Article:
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Question about knapping materials

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  • Question about knapping materials

    Here in my area we have several documented native mines that provided lithic materials for the tool kit. Just north of me in Berlin NH there is the Mt. Jasper Rhyolite Mine. Extensive archaeological work has been conducted there. There are others in so. NH as well as maine and vt. We also have an extremly diverse mineralogy in the form of pegmatites and quartz of all kinds. I have personally documented 8 small pegmatite quaries previously unknown. So here's my question how do you tell the difference between flint, chert, other types preferred by natives. Flint and chert look the same to me. I have fantastic examples of glacial till knapping materials that are easily found in stream beds but im unable to put a definite id to them. Thanks JP
    Last edited by tomclark; 02-02-2020, 02:54 PM.

  • #2
    I suggest you look in our info. center
    Michigan Yooper
    If You Don’t Stand for Something, You’ll Fall for Anything


    • #3
      We need Roger(painshill) to best respond to questions like this, as he is our top member when it comes to all things geological. I have a geology background, of sorts, but it's from half a century ago, and I never worked in the field. Flint is a form of chert:

      Unless our Info Center has information of the glacial till chert/flint cobbles that you might encounter in northern New England, you will need someone who is very familiar with what the ice sheet did transport from north of you. I don't think we have any experts on that, although, again, if anybody had that info, it would be painshill.
      Rhode Island


      • #4
        to the best of my understanding, all flint is chert but not all chert is know what each individual variety is you would need to know exactly where it came from


        • #5
          Thank you all for the info. I think I should give you some background info on what im dealing with and where. This may help as learning the types of lithic materials is the basis of knowing the tool IMHO. I live adjacent to a 1200 acre trust that is known locally for the massive glacial erratics that are common in the back country here. The reason its so well known is that almost every one of the erratics was manipulated by first nation peoples to conform to either animals, anthromorphic figures, carved with symbols and glyphs, or fashoned into useful objects such as tables and what i think are fleshing and hide stretching stones. These range in size from coffee table to the size of a small house. There is also what appears to be whats left of an observatory at the high point of land. Unfortunately past agricultural activities have obliterated more than half this. I have just started to document these places and monoliths as i have just recently moved here.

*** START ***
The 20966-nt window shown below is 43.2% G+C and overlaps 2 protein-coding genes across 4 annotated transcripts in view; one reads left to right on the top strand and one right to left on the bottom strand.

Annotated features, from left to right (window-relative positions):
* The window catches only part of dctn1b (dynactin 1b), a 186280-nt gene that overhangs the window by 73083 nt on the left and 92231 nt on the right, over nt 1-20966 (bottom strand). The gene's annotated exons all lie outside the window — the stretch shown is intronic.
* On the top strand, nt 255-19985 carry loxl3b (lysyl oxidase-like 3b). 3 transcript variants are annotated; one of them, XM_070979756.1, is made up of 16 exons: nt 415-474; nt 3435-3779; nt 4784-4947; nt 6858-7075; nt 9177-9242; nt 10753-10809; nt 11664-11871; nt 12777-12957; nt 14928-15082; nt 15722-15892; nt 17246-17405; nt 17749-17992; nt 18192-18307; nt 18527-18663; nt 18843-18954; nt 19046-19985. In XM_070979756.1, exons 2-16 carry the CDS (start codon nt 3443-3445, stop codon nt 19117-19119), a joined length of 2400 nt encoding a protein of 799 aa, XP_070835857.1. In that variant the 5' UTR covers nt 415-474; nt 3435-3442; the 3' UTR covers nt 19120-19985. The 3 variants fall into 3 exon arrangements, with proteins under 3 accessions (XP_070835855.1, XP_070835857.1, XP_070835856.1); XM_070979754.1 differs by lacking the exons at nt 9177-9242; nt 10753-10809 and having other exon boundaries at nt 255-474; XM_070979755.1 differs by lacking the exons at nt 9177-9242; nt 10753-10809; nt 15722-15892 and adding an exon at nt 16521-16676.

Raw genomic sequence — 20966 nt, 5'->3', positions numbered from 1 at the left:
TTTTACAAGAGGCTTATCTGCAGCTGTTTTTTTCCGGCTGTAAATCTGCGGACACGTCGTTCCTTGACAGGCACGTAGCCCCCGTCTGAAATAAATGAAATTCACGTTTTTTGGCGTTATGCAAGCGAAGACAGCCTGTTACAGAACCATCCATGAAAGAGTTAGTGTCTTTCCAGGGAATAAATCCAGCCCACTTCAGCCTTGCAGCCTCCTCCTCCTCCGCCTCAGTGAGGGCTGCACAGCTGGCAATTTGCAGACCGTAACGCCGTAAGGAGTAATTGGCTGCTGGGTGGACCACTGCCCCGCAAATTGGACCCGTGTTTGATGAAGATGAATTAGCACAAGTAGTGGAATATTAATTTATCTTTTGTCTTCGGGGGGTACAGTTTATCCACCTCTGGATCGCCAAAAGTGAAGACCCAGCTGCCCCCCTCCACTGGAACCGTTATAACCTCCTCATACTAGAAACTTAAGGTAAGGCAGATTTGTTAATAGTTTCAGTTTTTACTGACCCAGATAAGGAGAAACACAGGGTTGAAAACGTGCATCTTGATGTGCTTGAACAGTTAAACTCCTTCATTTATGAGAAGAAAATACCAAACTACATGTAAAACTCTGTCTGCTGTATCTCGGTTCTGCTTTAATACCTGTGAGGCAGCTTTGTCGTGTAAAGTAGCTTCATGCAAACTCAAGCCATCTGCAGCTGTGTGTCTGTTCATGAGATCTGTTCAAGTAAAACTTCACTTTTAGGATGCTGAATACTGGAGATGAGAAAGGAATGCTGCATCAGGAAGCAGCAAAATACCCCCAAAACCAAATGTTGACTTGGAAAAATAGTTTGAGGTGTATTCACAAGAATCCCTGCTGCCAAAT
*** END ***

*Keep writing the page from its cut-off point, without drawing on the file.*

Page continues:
Along with this ceremonial center?? (also located along the major precontact N.-S. Trail) there is evidence of areas of prehistoric occupation, and possible graves covering by my best estimate more than 100ac. These are not contiguous and appear to be periodic camp sites covering a long span of time and are located on the Lee side of the terrain and are on high, well drained gravelly tables close to water sources favored by pre contact peoples for camp sites.
          upon examination of logging roads, blown over tree roots, and stream beds i have found numerous mineral types that do not conform to what is readily documentd or listed as being known to have come from within a 30 miles of here.( Info USGS, USDA soils and mineral survey, US Bureau of Mines,, CDGS..)that is with the exception of the Most common type of knappable material favored by local natives and thats Rhyolite and that is still uncommon. The Berlin quarries are N.-N.E of here and with the N.E. to S.E direction the Laurentide ice sheet took it would seem plausalbe to me that any material removed by glacial activity would be to the E. And S.E. of my location. This factor as well as the nearest documented chert/flint quarry is in Maine approx 60 mi. E.-N.E. of here. Its beggs the queston was this material transported via man or glacier from one place to here? The lithic materials in question are all sizes transportable by man and do not exhibit surfaces i would expect if placed here by glacial activity. Such as roundness and smooth /polished surfaces. BUT im unsure if the fractured appearance is due to extreme pressures of a mile of ice and the materials brittle nature or because man broke them down to manageable sizes.